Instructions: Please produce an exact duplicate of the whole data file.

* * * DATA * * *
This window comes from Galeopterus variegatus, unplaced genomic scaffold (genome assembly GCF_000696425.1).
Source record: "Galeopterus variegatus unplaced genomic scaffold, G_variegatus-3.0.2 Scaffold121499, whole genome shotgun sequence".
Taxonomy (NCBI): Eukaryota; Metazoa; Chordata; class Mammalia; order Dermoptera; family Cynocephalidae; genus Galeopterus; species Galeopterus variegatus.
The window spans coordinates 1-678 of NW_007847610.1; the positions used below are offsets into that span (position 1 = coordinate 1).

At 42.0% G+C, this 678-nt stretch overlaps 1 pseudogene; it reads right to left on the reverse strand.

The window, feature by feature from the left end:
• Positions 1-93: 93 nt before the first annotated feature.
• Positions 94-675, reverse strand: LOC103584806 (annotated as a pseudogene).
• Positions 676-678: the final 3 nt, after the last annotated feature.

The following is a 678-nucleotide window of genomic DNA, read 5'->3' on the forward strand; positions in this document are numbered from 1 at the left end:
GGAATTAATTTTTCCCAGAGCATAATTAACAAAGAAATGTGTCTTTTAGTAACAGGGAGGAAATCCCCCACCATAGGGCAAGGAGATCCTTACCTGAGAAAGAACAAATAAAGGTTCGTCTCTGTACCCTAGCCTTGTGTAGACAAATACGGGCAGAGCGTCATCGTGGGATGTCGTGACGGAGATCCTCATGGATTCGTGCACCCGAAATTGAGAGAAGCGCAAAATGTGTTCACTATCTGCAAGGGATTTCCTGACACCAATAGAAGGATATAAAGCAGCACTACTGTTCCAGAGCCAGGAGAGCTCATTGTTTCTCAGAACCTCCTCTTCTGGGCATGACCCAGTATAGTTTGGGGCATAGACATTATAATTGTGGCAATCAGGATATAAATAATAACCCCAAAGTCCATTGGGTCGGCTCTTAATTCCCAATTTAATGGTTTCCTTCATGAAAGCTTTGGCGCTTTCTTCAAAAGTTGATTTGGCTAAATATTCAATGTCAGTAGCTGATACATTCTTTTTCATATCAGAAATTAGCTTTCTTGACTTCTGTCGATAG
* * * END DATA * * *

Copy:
This window comes from Galeopterus variegatus, unplaced genomic scaffold (genome assembly GCF_000696425.1).
Source record: "Galeopterus variegatus unplaced genomic scaffold, G_variegatus-3.0.2 Scaffold121499, whole genome shotgun sequence".
Taxonomy (NCBI): Eukaryota; Metazoa; Chordata; class Mammalia; order Dermoptera; family Cynocephalidae; genus Galeopterus; species Galeopterus variegatus.
The window spans coordinates 1-678 of NW_007847610.1; the positions used below are offsets into that span (position 1 = coordinate 1).

At 42.0% G+C, this 678-nt stretch overlaps 1 pseudogene; it reads right to left on the reverse strand.

The window, feature by feature from the left end:
• Positions 1-93: 93 nt before the first annotated feature.
• Positions 94-675, reverse strand: LOC103584806 (annotated as a pseudogene).
• Positions 676-678: the final 3 nt, after the last annotated feature.

The following is a 678-nucleotide window of genomic DNA, read 5'->3' on the forward strand; positions in this document are numbered from 1 at the left end:
GGAATTAATTTTTCCCAGAGCATAATTAACAAAGAAATGTGTCTTTTAGTAACAGGGAGGAAATCCCCCACCATAGGGCAAGGAGATCCTTACCTGAGAAAGAACAAATAAAGGTTCGTCTCTGTACCCTAGCCTTGTGTAGACAAATACGGGCAGAGCGTCATCGTGGGATGTCGTGACGGAGATCCTCATGGATTCGTGCACCCGAAATTGAGAGAAGCGCAAAATGTGTTCACTATCTGCAAGGGATTTCCTGACACCAATAGAAGGATATAAAGCAGCACTACTGTTCCAGAGCCAGGAGAGCTCATTGTTTCTCAGAACCTCCTCTTCTGGGCATGACCCAGTATAGTTTGGGGCATAGACATTATAATTGTGGCAATCAGGATATAAATAATAACCCCAAAGTCCATTGGGTCGGCTCTTAATTCCCAATTTAATGGTTTCCTTCATGAAAGCTTTGGCGCTTTCTTCAAAAGTTGATTTGGCTAAATATTCAATGTCAGTAGCTGATACATTCTTTTTCATATCAGAAATTAGCTTTCTTGACTTCTGTCGATAG